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MANAMA (Reuters) - Fernando Alonso's Formula One rivals have applauded the Spaniard's decision to race in this year's Indianapolis 500 instead of the Monaco Grand Prix, while ruling out doing anything similar.
Mercedes' triple world champion Lewis Hamilton told reporters at the Bahrain Grand Prix on Thursday that it was a "pretty cool" move.
"I wouldn't miss out any of the races in Formula One," he added, although the Briton did express a desire to ride a MotoGP bike and race in NASCAR one day.
Alonso's Belgian rookie team mate Stoffel Vandoorne joked that he had decided to enter the Spa 24 Hours sportscar race on home soil instead of the Hungarian Grand Prix.
Mexican Sergio Perez said there was no question about where to race as far as he was concerned.
"I wouldn't miss Monaco to go to Indianapolis," he told Reuters. "Monaco for me is the most special weekend of the season, especially now that we have new cars, more loads, faster through the corners. I am so much looking forward to it.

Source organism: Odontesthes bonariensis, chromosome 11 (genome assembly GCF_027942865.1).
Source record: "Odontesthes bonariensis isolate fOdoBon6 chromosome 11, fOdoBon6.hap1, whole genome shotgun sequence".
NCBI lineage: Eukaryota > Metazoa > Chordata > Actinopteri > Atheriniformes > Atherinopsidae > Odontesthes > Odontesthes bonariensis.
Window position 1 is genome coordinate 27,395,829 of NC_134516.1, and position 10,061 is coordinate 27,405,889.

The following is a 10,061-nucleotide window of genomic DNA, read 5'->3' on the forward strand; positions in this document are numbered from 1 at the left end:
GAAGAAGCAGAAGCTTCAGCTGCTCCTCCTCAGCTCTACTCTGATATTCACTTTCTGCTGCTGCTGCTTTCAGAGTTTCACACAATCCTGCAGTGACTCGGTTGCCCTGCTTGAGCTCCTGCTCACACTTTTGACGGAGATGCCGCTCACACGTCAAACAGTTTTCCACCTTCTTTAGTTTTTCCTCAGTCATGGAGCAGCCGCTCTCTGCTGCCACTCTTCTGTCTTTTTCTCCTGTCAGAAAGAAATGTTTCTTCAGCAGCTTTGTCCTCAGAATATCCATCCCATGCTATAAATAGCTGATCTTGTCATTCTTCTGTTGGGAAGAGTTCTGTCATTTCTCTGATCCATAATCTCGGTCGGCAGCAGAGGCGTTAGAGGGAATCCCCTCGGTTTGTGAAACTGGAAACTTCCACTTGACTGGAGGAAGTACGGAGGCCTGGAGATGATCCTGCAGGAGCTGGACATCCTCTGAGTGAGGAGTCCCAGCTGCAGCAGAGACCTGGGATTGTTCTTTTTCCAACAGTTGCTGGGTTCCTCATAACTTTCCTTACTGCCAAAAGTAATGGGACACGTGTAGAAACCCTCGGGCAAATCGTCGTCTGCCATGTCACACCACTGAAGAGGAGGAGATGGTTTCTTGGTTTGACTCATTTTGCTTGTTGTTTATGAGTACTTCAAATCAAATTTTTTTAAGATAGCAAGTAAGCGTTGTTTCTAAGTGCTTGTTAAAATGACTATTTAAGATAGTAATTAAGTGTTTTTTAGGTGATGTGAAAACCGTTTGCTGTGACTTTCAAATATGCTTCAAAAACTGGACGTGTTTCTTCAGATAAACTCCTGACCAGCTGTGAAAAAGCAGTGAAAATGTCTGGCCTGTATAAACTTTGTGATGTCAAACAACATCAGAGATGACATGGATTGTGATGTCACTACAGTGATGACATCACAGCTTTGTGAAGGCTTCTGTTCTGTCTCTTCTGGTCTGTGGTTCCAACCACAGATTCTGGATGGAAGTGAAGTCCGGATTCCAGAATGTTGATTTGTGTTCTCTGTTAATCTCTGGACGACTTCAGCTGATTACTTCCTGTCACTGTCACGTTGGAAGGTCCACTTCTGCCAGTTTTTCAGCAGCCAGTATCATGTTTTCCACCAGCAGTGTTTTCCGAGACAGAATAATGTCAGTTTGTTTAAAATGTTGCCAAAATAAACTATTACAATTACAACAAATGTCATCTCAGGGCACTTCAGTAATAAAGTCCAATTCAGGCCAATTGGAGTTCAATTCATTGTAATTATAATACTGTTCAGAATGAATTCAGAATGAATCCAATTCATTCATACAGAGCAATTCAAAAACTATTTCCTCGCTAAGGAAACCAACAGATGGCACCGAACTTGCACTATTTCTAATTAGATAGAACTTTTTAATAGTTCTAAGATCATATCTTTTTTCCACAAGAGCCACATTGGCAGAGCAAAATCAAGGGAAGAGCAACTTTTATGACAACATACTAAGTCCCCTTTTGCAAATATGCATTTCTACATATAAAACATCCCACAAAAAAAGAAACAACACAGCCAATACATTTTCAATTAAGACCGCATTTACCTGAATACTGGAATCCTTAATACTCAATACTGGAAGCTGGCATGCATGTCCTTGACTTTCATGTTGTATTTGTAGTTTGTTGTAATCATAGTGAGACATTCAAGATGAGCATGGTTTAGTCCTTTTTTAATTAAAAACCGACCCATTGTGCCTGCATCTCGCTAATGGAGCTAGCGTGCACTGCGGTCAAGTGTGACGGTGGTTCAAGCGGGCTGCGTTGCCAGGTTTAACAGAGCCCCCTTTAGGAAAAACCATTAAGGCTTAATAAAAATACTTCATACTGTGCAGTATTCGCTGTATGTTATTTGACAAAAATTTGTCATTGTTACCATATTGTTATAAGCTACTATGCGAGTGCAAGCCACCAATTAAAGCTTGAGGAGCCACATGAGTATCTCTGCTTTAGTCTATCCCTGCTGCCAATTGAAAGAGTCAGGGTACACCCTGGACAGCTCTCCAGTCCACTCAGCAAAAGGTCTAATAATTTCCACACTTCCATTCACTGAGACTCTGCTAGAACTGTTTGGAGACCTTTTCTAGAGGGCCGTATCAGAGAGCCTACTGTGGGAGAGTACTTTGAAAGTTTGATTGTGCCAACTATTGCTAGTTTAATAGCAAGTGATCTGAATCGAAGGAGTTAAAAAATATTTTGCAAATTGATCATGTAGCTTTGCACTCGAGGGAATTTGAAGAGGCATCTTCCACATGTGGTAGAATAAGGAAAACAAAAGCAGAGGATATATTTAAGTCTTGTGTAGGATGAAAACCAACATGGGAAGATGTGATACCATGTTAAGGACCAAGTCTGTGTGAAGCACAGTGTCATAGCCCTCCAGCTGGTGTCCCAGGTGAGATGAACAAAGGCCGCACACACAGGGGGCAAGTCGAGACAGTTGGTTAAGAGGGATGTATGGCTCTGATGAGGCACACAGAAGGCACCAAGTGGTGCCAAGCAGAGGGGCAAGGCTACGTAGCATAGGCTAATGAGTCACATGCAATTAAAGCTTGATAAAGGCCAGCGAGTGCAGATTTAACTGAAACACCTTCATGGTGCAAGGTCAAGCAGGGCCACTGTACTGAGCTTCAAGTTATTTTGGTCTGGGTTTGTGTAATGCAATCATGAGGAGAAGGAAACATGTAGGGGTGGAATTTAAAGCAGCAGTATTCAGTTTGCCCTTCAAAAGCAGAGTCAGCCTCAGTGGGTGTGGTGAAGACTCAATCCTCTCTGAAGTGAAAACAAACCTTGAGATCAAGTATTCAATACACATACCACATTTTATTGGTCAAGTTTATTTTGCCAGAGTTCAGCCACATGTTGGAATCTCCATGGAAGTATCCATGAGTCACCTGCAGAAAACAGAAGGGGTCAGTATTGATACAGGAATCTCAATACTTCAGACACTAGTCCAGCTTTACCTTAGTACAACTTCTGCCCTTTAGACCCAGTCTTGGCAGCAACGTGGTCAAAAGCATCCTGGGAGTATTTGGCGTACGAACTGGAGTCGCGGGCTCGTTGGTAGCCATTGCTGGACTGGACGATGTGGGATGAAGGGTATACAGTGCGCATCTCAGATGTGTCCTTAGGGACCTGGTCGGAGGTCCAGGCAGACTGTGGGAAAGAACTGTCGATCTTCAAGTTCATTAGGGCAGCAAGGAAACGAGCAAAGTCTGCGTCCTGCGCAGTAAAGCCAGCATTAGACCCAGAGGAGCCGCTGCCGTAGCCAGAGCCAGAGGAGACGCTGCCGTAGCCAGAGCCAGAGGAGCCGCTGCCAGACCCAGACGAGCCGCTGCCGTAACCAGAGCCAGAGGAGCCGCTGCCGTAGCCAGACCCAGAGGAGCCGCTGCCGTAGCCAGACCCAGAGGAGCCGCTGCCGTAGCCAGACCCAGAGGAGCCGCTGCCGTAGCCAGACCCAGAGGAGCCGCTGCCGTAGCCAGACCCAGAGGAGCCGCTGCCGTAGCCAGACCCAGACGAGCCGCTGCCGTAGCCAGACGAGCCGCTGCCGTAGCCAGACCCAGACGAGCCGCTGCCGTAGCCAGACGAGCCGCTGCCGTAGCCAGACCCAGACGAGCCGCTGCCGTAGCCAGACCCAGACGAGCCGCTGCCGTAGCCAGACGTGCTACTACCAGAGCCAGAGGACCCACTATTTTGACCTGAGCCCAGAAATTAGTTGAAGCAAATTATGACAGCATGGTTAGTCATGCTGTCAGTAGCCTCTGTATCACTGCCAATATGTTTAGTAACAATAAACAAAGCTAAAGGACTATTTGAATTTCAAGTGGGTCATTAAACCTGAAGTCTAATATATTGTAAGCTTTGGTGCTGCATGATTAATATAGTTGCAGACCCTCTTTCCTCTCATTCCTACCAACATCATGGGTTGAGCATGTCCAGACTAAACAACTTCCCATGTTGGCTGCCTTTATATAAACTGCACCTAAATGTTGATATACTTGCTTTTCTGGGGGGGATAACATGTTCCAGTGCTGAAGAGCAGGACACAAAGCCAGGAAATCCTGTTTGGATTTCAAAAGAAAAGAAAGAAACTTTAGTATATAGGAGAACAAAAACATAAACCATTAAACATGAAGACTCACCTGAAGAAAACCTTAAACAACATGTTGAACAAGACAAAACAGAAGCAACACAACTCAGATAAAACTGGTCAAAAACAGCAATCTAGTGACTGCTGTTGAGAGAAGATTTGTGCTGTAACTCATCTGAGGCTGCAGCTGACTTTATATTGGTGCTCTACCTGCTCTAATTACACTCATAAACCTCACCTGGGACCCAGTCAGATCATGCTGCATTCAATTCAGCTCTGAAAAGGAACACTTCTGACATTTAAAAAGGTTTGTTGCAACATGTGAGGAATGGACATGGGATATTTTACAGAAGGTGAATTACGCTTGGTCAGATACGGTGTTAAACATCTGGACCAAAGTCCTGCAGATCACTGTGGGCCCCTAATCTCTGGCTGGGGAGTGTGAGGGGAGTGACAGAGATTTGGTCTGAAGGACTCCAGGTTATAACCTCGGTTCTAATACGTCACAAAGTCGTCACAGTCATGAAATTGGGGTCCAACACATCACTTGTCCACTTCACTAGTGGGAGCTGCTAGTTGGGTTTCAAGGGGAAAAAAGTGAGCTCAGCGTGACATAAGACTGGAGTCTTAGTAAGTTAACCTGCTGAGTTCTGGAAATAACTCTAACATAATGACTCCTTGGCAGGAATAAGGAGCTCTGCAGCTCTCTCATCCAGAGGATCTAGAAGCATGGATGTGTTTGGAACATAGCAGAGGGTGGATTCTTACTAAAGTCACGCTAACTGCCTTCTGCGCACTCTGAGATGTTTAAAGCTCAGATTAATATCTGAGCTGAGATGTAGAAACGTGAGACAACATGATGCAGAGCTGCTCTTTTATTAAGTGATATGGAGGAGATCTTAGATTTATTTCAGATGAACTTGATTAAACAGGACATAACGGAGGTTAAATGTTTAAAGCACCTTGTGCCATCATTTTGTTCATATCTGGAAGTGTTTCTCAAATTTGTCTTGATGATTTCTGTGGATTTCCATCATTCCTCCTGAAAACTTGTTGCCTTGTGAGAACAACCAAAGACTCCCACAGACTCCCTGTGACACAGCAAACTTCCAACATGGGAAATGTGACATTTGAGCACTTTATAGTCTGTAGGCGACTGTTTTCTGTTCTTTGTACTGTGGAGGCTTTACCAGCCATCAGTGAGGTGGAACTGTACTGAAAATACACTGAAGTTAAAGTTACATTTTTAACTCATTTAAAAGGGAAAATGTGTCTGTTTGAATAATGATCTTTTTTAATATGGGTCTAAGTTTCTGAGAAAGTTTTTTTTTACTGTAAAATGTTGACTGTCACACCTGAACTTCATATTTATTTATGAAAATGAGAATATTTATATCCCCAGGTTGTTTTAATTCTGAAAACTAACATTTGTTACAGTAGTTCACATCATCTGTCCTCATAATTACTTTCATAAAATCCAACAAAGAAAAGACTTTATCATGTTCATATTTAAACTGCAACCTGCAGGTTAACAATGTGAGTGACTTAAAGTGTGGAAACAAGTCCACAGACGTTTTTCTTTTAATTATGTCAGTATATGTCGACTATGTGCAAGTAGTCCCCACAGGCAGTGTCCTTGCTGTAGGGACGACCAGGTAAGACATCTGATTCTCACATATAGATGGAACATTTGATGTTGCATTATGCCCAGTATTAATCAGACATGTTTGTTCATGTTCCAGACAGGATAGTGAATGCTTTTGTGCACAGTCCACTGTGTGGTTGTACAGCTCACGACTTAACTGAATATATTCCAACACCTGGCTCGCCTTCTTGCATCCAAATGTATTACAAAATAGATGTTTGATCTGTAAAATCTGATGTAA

"But at the same time I think it's a great challenge for Fernando."
Renault's Nico Hulkenberg, a Le Mans winner when that sportscar race did not clash with anything, said his situation had been completely different to Alonso's at McLaren.
"I would have never done it if I had to miss a race, especially Monaco," he told reporters. "Quite a big decision, big news obviously... I am a bit surprised like everybody about this situation."
"It sounds like a big challenge but obviously Fernando likes challenges."
Frenchman Romain Grosjean, who races for the U.S.-owned Haas team but for whom Monaco is currently a home race until France returns next year, said he was fully focussed on F1 and questioned Alonso's priorities.
"I wouldn't skip a race, and especially Monaco," he said.
"I'm surprised he can skip a race and say, 'I'm going to do another race'. It's great for motorsport having a driver from Formula One going to Indianapolis, but you can do that when you've finished."
McLaren have failed to score any points in two races this season and last won a race in 2012, leaving double champion Alonso frustrated with their lack of success.
Grosjean's Danish team mate Kevin Magnussen, whose father Jan has competed in America and at Le Mans, said he understood the Spaniard's approach.
"I can see that with his situation it makes sense and it's a really cool thing to do," he said. "So I can understand it."
Reporting by Alan Baldwin, editing by Ken Ferris